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Gumnetic: making products out of used chewing gum

Materia is always looking for the newest and most innovative materials. But even good, sustainable and innovative ideas can disappear into obscurity, never to be heard of again. That’s why it’s good every once in a while to check up on projects, to see how they’re doing. Eleven years ago, we published the material Gumnetic by Anna Bullus, made from recycled chewing gum. How is it going with this project?

After cigarette butts, chewing gum is the most common type of litter, which costs millions to clean up.

The main ingredient of common chewing gum is synthetic rubber, a type of polymer similar to plastic called polyisobutine. It is the same material as used for the inner tube of bicycle wheels (tasty, right?). The material is obtained from petrochemicals, which are refined from fossil fuels.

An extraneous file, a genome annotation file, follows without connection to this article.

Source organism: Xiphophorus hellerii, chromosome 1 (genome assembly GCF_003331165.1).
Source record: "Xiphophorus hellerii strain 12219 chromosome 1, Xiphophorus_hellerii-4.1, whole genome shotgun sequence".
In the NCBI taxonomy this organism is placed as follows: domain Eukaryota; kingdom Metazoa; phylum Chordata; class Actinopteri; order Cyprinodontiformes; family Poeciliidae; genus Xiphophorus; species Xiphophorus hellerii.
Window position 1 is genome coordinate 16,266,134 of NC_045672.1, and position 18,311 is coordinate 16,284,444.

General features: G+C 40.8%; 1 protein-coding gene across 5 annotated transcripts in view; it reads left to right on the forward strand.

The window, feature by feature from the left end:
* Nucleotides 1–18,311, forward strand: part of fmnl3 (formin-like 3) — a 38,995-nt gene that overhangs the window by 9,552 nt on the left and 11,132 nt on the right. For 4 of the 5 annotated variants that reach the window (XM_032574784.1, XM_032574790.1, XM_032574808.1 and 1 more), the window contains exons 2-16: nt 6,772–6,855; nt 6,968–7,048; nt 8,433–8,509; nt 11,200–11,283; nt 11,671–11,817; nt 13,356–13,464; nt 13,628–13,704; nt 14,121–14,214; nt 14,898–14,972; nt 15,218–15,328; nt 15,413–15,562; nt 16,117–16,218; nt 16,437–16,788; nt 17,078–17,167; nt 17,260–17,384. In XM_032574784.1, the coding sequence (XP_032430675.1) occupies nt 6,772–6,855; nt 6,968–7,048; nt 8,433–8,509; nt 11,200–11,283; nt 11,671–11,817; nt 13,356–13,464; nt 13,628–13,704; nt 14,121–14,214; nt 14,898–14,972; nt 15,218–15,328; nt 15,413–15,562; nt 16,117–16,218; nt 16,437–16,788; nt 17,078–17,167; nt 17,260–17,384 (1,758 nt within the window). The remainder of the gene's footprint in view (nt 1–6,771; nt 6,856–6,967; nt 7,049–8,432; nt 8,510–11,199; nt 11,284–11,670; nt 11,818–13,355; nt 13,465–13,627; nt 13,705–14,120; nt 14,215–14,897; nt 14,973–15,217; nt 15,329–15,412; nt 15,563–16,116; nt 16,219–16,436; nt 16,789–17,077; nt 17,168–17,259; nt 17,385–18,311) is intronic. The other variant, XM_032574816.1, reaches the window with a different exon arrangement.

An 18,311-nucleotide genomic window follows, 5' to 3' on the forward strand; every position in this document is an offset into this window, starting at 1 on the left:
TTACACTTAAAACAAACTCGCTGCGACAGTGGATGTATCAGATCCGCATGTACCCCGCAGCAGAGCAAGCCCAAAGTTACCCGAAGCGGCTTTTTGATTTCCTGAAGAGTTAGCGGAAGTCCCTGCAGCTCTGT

Eleven years after its conception, Gumnetic is still going strong, and is produced by designer Anna Bullus’ company Gumdrop. Bullus started by creating bright pink, bubble-shaped bins called Gumdrop that are designed for disposal and collection of chewing gum. The bins themselves are made of recycled chewing gum. The University of Winchester was one of the first places to use the bins, with 8,000 people living and working on its campus. Eighteen months after installing the bins, the university noticed a drop in gum litter, saving a lot of money on cleaning costs.

When the gum is collected, it goes to a recycling plant where unwanted material is filtered out, such as paper and wrappers, before grinding it into pieces and compounding it with other recycled plastic polymers. The proportion of chewing gum in the mixture varies, but each object contains at least 20 per cent chewing gum.

The recycled chewing gum material is used to make an array of products, from reusable coffee cups to shoe soles. At a plastic moulding specialist in Leicester, called Amber Valley, Bullus designs her products. The material is put into an injection moulding machine, where it is heated and ejected as a paste. This paste can be moulded into new objects as it cools.

You can order your own Gumdrop bins on the website of Gumdrop.

Photos: Gumdrop

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